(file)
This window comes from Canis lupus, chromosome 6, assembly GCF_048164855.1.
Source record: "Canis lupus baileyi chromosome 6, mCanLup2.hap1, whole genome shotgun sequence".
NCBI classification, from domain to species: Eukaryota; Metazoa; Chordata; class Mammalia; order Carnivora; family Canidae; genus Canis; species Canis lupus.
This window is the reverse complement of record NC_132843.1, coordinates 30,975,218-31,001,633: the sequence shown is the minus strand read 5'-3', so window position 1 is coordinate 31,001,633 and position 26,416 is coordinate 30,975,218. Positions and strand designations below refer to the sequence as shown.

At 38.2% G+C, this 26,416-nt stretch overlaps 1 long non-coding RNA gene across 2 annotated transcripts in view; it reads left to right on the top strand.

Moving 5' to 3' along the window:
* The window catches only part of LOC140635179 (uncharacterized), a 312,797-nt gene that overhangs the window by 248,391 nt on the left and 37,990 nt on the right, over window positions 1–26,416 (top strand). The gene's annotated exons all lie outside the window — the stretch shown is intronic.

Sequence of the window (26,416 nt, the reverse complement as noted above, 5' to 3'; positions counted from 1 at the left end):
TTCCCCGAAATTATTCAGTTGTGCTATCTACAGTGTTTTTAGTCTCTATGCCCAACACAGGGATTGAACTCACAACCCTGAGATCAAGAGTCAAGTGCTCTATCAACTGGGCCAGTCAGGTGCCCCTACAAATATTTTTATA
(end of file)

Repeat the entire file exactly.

This window comes from Canis lupus, chromosome 6, assembly GCF_048164855.1.
Source record: "Canis lupus baileyi chromosome 6, mCanLup2.hap1, whole genome shotgun sequence".
NCBI classification, from domain to species: Eukaryota; Metazoa; Chordata; class Mammalia; order Carnivora; family Canidae; genus Canis; species Canis lupus.
This window is the reverse complement of record NC_132843.1, coordinates 30,975,218-31,001,633: the sequence shown is the minus strand read 5'-3', so window position 1 is coordinate 31,001,633 and position 26,416 is coordinate 30,975,218. Positions and strand designations below refer to the sequence as shown.

At 38.2% G+C, this 26,416-nt stretch overlaps 1 long non-coding RNA gene across 2 annotated transcripts in view; it reads left to right on the top strand.

Moving 5' to 3' along the window:
* The window catches only part of LOC140635179 (uncharacterized), a 312,797-nt gene that overhangs the window by 248,391 nt on the left and 37,990 nt on the right, over window positions 1–26,416 (top strand). The gene's annotated exons all lie outside the window — the stretch shown is intronic.

Sequence of the window (26,416 nt, the reverse complement as noted above, 5' to 3'; positions counted from 1 at the left end):
TTCCCCGAAATTATTCAGTTGTGCTATCTACAGTGTTTTTAGTCTCTATGCCCAACACAGGGATTGAACTCACAACCCTGAGATCAAGAGTCAAGTGCTCTATCAACTGGGCCAGTCAGGTGCCCCTACAAATATTTTTATA